A manipulative matrix question

  • Thread starter Raghav Gupta
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In summary: I was saying,If I use the above matrices,##\displaystyle \left[\begin{matrix} 1 & 1 \\ 0 & 0 \end{matrix}\right]####\displaystyle \left[\begin{matrix} 0 & 0 \\ 1 & 1 \end{matrix}\right]##I get the following:A = ##\displaystyle \left[\begin{matrix} 1 & 1 \\ 0 & 0 \end{matrix}\right]##B = ##\displaystyle \left[\begin{matrix} 0 & 0 \\ 1 & 1 \end{matrix}\right]##A2 = A2BAAB =
  • #1
Raghav Gupta
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Homework Statement



If A and B are 2 matrices such that AB = A and BA =B, then B2 is equal to
B
A
Zero matrix
I

Homework Equations


We can pre or post multiply a matrix on both sides of equation.

The Attempt at a Solution


(AB).(BA) = A.B
AB2A = A.B
Pre multiply both sides by A-1
We get B2A = AB
Implies B2AB = AB as (A = AB)
Post multiplying by B-1 and A we get B2 = I

Is this correct?
 
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  • #2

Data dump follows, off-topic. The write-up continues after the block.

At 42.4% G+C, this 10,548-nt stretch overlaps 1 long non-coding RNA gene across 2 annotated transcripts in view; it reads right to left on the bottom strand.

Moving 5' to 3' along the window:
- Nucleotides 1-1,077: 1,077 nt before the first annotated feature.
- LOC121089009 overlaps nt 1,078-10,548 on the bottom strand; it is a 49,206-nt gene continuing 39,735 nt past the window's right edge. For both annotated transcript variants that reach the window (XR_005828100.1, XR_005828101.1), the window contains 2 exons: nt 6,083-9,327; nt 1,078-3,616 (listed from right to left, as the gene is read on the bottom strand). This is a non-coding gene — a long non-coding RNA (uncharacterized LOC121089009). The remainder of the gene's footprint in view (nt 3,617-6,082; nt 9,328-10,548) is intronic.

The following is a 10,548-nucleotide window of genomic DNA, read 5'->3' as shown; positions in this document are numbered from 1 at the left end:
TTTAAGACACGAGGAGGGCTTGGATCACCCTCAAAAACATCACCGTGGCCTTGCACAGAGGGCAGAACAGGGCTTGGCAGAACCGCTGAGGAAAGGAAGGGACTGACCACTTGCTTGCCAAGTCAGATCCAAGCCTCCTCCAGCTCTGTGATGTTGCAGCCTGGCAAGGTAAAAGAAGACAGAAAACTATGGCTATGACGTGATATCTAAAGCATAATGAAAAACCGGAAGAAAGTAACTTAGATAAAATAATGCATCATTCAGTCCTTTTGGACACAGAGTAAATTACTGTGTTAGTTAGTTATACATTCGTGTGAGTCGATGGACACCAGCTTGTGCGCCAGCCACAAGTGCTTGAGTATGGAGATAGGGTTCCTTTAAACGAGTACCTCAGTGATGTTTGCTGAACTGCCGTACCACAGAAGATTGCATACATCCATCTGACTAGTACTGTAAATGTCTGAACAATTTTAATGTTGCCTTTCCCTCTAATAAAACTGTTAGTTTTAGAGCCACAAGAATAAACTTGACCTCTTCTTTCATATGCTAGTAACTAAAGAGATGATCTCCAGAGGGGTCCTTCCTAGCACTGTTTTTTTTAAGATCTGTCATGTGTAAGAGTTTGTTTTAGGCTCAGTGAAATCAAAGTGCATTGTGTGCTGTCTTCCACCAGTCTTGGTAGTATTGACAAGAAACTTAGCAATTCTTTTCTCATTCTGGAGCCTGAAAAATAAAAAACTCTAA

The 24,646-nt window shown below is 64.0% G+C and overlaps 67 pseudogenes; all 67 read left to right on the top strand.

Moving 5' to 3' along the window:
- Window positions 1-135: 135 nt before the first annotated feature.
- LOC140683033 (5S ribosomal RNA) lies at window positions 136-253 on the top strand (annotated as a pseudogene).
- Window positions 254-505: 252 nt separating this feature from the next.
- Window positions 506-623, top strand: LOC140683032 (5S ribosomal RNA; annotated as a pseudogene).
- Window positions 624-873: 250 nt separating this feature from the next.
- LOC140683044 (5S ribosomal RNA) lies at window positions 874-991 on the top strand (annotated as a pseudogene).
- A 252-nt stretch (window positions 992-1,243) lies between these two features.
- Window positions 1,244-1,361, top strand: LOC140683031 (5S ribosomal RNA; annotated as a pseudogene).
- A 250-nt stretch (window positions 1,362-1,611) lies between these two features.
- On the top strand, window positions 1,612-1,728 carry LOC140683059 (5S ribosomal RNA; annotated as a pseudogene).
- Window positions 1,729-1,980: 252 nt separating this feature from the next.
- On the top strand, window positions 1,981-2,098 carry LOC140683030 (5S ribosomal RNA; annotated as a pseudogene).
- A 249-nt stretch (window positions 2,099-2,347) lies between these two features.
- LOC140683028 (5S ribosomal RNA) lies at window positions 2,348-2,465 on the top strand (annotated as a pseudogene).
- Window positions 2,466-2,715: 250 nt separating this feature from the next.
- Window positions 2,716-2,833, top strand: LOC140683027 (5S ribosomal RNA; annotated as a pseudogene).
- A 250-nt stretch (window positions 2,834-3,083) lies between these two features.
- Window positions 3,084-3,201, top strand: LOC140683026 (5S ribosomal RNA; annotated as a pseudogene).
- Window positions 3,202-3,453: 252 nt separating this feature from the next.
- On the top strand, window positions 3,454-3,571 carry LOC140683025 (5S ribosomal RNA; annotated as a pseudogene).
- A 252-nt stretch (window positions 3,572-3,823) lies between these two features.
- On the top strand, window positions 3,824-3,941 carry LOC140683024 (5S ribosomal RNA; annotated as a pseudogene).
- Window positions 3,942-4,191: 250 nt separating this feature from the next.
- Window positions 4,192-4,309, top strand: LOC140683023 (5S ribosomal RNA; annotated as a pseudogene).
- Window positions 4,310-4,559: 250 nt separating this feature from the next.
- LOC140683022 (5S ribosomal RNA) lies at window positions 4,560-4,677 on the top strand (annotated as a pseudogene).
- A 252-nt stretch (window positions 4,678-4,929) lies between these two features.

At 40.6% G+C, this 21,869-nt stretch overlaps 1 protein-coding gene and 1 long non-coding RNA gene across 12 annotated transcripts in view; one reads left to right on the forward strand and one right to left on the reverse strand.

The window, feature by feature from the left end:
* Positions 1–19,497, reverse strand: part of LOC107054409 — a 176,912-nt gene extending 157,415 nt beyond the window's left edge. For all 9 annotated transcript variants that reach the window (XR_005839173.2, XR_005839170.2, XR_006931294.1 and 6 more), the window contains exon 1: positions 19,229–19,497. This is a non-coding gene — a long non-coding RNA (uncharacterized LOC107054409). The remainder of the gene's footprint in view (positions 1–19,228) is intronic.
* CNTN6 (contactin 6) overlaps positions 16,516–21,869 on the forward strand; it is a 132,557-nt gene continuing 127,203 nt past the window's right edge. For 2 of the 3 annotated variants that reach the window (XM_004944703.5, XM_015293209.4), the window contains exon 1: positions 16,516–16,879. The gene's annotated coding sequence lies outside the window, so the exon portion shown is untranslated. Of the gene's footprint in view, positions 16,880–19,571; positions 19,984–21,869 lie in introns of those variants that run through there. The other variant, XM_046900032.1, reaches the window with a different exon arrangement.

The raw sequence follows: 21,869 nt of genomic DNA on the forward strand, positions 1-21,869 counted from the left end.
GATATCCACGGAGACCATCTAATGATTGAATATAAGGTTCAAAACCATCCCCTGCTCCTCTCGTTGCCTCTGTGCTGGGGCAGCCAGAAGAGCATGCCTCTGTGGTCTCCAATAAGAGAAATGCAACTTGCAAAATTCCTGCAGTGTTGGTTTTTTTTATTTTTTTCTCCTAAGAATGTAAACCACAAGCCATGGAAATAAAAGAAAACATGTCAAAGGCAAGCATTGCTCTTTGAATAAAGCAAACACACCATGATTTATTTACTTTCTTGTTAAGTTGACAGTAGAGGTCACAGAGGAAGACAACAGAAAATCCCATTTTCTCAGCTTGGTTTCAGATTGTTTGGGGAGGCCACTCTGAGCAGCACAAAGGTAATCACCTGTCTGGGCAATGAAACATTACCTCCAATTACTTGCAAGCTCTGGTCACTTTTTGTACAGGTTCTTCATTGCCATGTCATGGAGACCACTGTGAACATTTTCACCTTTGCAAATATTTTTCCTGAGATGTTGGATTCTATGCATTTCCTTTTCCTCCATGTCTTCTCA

Raghav Gupta said:

Homework Statement



If A and B are 2 matrices such that AB = A and BA =B, then B2 is equal to
B
A
Zero matrix
I

Homework Equations


We can pre or post multiply a matrix on both sides of equation.

The Attempt at a Solution


(AB).(BA) = A.B
AB2A = A.B
Pre multiply both sides by A-1
We get B2A = AB
Shouldn't that last equation be as follows?

B2A = B

By the way: Are you certain that matrix, A, has an inverse?
Implies B2AB = AB as (A = AB)
Post multiplying by B-1 and A we get B2 = I

Is this correct?
Are you certain that matrix, A, has an inverse?
 
  • #3
I don't see anything in the problem that says that either matrix is invertible, so there's no justification for assuming that A-1 exists.

I found it helpful to start with B2 and work with that.
 
  • #4
Maybe it was a trick question - nothing involving inverse matrices. Both A and B could be identity matrices. This would satisfy the problem statement in the strictest sense.
 
  • #5
Mark44 said:
I found it helpful to start with B2 and work with that.
I started with A2 .
 
  • #6
SammyS said:
I started with A2 .
That seems the long way around if the goal it to find B2, but then I don't know what you did.
 
  • #7
Mark44 said:
That seems the long way around if the goal it to find B2, but then I don't know what you did.
Well, I suppose we'll have to see what OP does before we can all compare notes.
 
  • #8
If you start with ##B^2##,
Then i got A=I.
##B^2=B.B=B.BA=B^2A##
##B^2=B^2A##
A=I satisfies the above equation.